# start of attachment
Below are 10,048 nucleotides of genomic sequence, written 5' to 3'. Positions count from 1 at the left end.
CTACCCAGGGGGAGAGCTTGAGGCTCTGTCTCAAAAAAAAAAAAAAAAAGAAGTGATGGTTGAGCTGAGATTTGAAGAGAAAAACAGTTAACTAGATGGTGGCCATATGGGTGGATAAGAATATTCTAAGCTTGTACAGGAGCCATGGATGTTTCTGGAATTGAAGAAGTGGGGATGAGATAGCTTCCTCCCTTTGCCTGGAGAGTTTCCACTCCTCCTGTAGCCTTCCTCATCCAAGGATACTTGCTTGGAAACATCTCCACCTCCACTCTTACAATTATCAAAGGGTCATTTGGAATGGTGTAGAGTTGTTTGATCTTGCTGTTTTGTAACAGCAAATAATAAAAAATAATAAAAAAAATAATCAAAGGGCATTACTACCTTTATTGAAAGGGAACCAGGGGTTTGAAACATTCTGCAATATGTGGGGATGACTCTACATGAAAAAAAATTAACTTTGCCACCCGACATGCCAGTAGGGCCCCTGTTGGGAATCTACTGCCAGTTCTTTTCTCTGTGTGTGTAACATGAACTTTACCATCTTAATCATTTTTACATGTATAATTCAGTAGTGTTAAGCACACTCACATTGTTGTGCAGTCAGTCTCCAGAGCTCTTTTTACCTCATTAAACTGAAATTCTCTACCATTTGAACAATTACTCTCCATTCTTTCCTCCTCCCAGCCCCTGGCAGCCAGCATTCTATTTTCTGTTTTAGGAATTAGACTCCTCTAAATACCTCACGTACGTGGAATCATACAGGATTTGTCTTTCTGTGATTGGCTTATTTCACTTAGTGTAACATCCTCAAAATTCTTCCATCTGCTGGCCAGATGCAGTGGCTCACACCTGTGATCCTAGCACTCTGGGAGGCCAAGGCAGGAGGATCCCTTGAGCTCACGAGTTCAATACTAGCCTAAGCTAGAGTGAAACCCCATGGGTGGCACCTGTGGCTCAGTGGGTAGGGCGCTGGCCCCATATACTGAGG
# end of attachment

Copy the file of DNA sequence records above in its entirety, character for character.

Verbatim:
Below are 10,048 nucleotides of genomic sequence, written 5' to 3'. Positions count from 1 at the left end.
CTACCCAGGGGGAGAGCTTGAGGCTCTGTCTCAAAAAAAAAAAAAAAAAGAAGTGATGGTTGAGCTGAGATTTGAAGAGAAAAACAGTTAACTAGATGGTGGCCATATGGGTGGATAAGAATATTCTAAGCTTGTACAGGAGCCATGGATGTTTCTGGAATTGAAGAAGTGGGGATGAGATAGCTTCCTCCCTTTGCCTGGAGAGTTTCCACTCCTCCTGTAGCCTTCCTCATCCAAGGATACTTGCTTGGAAACATCTCCACCTCCACTCTTACAATTATCAAAGGGTCATTTGGAATGGTGTAGAGTTGTTTGATCTTGCTGTTTTGTAACAGCAAATAATAAAAAATAATAAAAAAAATAATCAAAGGGCATTACTACCTTTATTGAAAGGGAACCAGGGGTTTGAAACATTCTGCAATATGTGGGGATGACTCTACATGAAAAAAAATTAACTTTGCCACCCGACATGCCAGTAGGGCCCCTGTTGGGAATCTACTGCCAGTTCTTTTCTCTGTGTGTGTAACATGAACTTTACCATCTTAATCATTTTTACATGTATAATTCAGTAGTGTTAAGCACACTCACATTGTTGTGCAGTCAGTCTCCAGAGCTCTTTTTACCTCATTAAACTGAAATTCTCTACCATTTGAACAATTACTCTCCATTCTTTCCTCCTCCCAGCCCCTGGCAGCCAGCATTCTATTTTCTGTTTTAGGAATTAGACTCCTCTAAATACCTCACGTACGTGGAATCATACAGGATTTGTCTTTCTGTGATTGGCTTATTTCACTTAGTGTAACATCCTCAAAATTCTTCCATCTGCTGGCCAGATGCAGTGGCTCACACCTGTGATCCTAGCACTCTGGGAGGCCAAGGCAGGAGGATCCCTTGAGCTCACGAGTTCAATACTAGCCTAAGCTAGAGTGAAACCCCATGGGTGGCACCTGTGGCTCAGTGGGTAGGGCGCTGGCCCCATATACTGAGG